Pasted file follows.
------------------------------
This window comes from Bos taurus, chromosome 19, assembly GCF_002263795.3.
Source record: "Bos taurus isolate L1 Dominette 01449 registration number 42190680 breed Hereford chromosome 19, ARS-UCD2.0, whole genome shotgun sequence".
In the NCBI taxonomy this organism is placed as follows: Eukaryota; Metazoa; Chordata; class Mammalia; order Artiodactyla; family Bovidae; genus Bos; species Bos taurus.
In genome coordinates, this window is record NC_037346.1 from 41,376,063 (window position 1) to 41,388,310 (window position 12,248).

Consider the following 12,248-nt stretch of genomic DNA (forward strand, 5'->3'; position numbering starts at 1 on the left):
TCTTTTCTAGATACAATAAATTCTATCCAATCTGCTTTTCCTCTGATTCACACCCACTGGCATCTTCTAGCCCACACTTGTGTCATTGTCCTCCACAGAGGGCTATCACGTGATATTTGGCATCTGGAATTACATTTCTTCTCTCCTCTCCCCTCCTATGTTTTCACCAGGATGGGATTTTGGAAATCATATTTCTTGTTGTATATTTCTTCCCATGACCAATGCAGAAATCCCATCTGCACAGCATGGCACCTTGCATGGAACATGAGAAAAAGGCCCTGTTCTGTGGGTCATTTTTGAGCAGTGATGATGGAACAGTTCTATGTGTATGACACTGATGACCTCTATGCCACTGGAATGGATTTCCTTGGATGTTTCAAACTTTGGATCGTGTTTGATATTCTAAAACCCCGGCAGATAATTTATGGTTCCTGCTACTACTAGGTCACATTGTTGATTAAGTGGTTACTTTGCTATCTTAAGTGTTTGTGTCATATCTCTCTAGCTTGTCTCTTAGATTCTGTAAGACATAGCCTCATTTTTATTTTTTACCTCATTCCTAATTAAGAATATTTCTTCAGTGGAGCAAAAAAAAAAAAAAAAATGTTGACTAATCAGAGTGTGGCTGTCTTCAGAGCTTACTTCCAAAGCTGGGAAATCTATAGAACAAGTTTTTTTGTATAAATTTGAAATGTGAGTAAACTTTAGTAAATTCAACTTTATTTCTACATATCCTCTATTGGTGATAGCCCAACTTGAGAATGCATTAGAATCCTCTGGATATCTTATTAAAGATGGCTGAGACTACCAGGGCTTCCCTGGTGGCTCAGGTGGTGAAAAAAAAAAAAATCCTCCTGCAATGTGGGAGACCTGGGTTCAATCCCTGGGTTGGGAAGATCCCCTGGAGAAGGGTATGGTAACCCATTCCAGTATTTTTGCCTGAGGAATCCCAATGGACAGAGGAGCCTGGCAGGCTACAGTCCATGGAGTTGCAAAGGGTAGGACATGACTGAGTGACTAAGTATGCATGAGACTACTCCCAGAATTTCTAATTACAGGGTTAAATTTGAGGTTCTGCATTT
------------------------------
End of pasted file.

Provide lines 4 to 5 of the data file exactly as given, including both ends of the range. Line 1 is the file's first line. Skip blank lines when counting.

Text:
In genome coordinates, this window is record NC_037346.1 from 41,376,063 (window position 1) to 41,388,310 (window position 12,248).

Consider the following 12,248-nt stretch of genomic DNA (forward strand, 5'->3'; position numbering starts at 1 on the left):